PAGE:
NEWS WORTH IT?
By Mattie Lennon
“ The man who never looks into a newspaper is better informed than he who reads them: inasmuch as he who knows nothing is nearer to truth than he whose mind is filled with falsehood and errors.”
So said Thomas Jefferson. I don’t agree with that but now I’m going to go on a bit of a tangent.
You know when you need two screws but you are obliged to buy a packet of twelve? Or when the sitting-room clock battery needs replacing and you have to purchase a brace of them? Annoying isn’t it? Well, market forces do that kind of thing to me every day but especially on Sundays.
You see, newspaper magnates are biased against people like me. We have no interest in sport and lack the finances necessary for an interest in the Travel, Property and Finance sections of newspapers. Yet we are forced to purchase the complete newspaper while reading, maybe, only 25% of it. I weighted last Sunday’s Sunday Times. The total weight was 641 grammes. While the parts that I read or wanted to read weighted only 139 grammes.
The price of that particular paper is three euro but . . if I were allowed to buy only the sections that I wanted, according to my I would be paying only 65 cents.
In a restaurant if you don’t take the side-salad you don’t have to pay for it. When purchasing a loaf of bread in a Supermarket you are not compelled the buy a pound of butter as well. Although I will admit there is no refund when I leave the Yorkshire Pudding behind on the plate or refrain from using the shoddy Rawlplugs that come with flat-pack furniture.
In one of these supplements there is an ad which offers me a residence in Glenageary at 4.5 million Euros or a house to let near Laragh for a meagre 40,000 Euro a month.
Do I look like a potential customer for either of those? My little dog usually sleeps on predictions of the outcome at Landsdowne Road, Croke Park or Dalymount Park and I am obliged to bin, unopened, financial advice by Eddie Hobbs (A friend of mine pointed out that anybody who needs Eddie’s Advice doesn’t deserve to have money in the first place.) How many beautiful trees gave their lives so that me, and my likes, could fill the recycle bin with pictures of swimming pools in Barbados, Estate agent’s descriptions of Ailsbury Road, a full page account or a row at the match between Rathnew and Tinahaley and the latest figures from Dow Jones?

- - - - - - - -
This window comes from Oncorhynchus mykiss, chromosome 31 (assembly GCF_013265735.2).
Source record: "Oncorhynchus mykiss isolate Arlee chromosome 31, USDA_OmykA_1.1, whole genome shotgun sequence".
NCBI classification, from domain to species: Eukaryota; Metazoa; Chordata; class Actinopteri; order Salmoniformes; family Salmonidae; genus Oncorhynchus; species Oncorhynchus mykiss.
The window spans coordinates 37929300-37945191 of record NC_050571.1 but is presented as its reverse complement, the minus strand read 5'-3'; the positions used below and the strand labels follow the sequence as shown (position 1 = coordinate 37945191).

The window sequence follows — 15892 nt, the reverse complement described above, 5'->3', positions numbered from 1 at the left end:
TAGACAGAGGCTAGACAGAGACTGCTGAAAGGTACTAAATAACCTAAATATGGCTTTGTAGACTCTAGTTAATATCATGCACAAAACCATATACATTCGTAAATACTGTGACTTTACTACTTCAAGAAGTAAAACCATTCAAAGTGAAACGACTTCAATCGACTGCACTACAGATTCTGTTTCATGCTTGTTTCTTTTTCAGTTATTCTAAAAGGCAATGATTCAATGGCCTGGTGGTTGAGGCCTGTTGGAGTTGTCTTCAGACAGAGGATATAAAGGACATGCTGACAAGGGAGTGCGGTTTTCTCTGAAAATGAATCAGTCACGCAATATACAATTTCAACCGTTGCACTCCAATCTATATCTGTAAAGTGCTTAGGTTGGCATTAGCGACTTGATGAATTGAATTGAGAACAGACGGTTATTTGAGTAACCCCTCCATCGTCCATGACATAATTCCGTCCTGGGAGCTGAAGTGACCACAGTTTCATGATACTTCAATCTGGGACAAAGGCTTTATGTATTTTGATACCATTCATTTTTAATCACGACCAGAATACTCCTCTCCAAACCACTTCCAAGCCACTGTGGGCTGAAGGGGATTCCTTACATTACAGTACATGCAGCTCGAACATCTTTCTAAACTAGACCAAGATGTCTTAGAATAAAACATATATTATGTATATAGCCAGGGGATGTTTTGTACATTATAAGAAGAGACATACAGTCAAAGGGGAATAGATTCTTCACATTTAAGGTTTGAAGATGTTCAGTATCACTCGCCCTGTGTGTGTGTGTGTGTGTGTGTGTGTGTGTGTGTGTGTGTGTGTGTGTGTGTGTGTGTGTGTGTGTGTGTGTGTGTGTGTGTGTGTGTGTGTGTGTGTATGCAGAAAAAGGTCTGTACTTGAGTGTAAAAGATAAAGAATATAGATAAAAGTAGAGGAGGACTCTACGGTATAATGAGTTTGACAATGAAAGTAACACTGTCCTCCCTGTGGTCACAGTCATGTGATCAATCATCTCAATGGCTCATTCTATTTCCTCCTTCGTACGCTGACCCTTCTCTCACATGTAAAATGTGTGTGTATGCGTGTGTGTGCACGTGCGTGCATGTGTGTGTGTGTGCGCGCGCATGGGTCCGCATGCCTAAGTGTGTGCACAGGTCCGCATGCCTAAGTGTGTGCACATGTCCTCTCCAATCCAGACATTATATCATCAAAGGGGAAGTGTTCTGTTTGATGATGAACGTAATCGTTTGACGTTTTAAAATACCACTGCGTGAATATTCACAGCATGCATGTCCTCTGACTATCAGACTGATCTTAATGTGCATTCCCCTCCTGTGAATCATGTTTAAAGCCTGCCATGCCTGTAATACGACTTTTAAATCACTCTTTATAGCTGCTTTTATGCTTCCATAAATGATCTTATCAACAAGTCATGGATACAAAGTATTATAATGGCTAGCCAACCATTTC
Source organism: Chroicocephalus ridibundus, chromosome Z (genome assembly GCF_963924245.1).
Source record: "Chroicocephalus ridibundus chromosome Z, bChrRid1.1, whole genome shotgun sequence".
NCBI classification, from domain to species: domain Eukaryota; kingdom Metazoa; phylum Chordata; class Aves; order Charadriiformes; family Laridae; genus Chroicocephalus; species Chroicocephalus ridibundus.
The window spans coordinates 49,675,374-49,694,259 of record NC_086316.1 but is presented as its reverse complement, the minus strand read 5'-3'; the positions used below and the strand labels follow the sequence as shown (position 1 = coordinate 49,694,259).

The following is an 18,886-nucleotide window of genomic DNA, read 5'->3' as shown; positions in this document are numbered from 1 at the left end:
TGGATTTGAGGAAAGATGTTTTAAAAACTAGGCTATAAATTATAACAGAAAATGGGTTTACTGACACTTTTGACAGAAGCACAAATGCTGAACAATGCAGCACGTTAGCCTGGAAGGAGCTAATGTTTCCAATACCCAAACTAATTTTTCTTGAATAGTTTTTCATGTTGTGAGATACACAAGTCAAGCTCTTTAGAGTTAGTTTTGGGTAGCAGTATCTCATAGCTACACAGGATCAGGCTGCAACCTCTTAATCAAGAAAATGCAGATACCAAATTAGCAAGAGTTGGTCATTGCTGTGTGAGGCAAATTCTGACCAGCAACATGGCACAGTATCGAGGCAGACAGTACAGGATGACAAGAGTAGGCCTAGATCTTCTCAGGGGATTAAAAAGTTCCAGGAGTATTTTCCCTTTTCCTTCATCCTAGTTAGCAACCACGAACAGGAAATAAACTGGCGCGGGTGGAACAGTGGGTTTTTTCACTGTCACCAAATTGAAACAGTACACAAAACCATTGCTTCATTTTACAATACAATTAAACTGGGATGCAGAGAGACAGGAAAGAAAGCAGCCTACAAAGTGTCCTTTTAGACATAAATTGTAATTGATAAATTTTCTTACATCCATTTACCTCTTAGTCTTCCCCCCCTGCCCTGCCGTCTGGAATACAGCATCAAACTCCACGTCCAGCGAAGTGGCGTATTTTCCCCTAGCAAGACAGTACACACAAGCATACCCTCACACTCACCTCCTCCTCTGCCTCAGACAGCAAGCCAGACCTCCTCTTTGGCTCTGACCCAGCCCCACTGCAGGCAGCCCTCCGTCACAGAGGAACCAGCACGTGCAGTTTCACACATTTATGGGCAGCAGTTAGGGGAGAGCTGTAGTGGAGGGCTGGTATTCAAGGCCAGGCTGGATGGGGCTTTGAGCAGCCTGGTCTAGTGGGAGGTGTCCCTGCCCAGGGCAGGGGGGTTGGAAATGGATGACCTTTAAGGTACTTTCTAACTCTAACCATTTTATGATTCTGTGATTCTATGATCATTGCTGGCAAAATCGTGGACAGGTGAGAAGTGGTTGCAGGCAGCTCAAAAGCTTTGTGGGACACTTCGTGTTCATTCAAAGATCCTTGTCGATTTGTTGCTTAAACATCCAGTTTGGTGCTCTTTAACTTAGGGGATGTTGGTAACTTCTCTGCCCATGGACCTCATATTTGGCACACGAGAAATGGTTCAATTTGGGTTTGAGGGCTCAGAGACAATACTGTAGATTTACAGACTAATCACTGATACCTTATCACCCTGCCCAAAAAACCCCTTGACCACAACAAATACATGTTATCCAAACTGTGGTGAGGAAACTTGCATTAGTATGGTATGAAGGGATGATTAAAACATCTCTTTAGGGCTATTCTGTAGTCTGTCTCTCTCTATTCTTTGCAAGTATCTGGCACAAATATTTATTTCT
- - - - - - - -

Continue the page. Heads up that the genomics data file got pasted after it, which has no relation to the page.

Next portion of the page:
And another thing. I’m sure you have noticed that you seldom see a witty headline in the financial, business or sports section of a newspaper. The best headline writers seem to avoid or be steered away from those sections. But you will find some very clever headlines in the main section of even Provisional papers.
A couple of years ago there was a little bridge swept away during a storm at Ballinastockan. Because of formalities and regulations it took the local Authority a long time to replace it. The headline in the Wicklow People? “ New Bridge held up by red tape.” You wouldn’t find anything like that in a report about Denis O Brien in the Financial Times.
When there was an industrial dispute at Arigna mines the Leitrim Observer had the headline, “If Strike Isn’t Settled Quickly, It May Last Awhile.”
And the health supplement of the Irish Times told us, “New Study of Obesity Looks for Larger Test Group.”
The long gone Evening Press was reporting on a bit of a situation pertaining to reproduction at Dublin Zoo. The headline read, “ Pandas refuse to mate; vet takes over.”
The Irish Voice in America revealed in a headline that ,” Astronaut Takes Blame for Gas in Spacecraft.”
What gave me this idea about only paying for what I am going to use? I think it may be genetic memory. My grandfather was about to appear in court . . . something about trespass of livestock. He went to a local solicitor for advice. The solicitor did his best, told him what to say in court . . .and more importantly what NOT to say. When the session was finished the grandfather took his hat up off the floor and headed for the door. The solicitor called him back and reminded the grandfather that he owed him twenty guineas. “For what” said the grandfather. “For my advice” replied the solicitor. “At” says the grandfather, “sure I’m not taking it.”
All newspapers, Sunday, Daily and Provincial, have a section or sections in which I, and many more like me, do not have any interest. So I am suggesting to the Media magnates of the world that you introduce a pay-as-you-read system. That way those who only need the salacious accounts of the carryon of celebrity society will not have to pay for accounts of how a club footballer in Manorhamilton missed a free.
Charles Lamb said of newspapers that no one ever lays down one without a feeling of disappointment. I haven’t that statement but maybe he had a point..
You know, I think I’m wasting my time. Nobody will pay any attention to me. I’ll have to go on buying a, largely, unwanted Wicklow People where last week we were informed that., “ The Cold Wave is Linked to Temperatures.”